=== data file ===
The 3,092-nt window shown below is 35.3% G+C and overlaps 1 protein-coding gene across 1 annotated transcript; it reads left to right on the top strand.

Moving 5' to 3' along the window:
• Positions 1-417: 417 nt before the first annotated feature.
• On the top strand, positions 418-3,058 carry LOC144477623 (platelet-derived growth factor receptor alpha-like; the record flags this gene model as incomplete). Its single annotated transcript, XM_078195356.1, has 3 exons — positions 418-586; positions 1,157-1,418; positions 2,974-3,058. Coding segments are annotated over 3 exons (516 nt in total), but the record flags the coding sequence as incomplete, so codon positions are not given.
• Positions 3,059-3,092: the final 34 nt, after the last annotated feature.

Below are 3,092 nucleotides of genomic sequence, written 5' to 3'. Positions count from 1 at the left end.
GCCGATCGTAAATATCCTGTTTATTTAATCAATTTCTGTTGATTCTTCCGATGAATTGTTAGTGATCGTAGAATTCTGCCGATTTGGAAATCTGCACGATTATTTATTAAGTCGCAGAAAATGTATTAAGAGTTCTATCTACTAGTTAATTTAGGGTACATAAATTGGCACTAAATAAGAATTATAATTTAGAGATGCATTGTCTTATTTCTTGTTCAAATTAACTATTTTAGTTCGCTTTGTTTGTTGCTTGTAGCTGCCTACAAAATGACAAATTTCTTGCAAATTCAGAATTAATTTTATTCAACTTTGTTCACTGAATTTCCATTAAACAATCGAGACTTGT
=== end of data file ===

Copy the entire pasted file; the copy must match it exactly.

The 3,092-nt window shown below is 35.3% G+C and overlaps 1 protein-coding gene across 1 annotated transcript; it reads left to right on the top strand.

Moving 5' to 3' along the window:
• Positions 1-417: 417 nt before the first annotated feature.
• On the top strand, positions 418-3,058 carry LOC144477623 (platelet-derived growth factor receptor alpha-like; the record flags this gene model as incomplete). Its single annotated transcript, XM_078195356.1, has 3 exons — positions 418-586; positions 1,157-1,418; positions 2,974-3,058. Coding segments are annotated over 3 exons (516 nt in total), but the record flags the coding sequence as incomplete, so codon positions are not given.
• Positions 3,059-3,092: the final 34 nt, after the last annotated feature.

Below are 3,092 nucleotides of genomic sequence, written 5' to 3'. Positions count from 1 at the left end.
GCCGATCGTAAATATCCTGTTTATTTAATCAATTTCTGTTGATTCTTCCGATGAATTGTTAGTGATCGTAGAATTCTGCCGATTTGGAAATCTGCACGATTATTTATTAAGTCGCAGAAAATGTATTAAGAGTTCTATCTACTAGTTAATTTAGGGTACATAAATTGGCACTAAATAAGAATTATAATTTAGAGATGCATTGTCTTATTTCTTGTTCAAATTAACTATTTTAGTTCGCTTTGTTTGTTGCTTGTAGCTGCCTACAAAATGACAAATTTCTTGCAAATTCAGAATTAATTTTATTCAACTTTGTTCACTGAATTTCCATTAAACAATCGAGACTTGT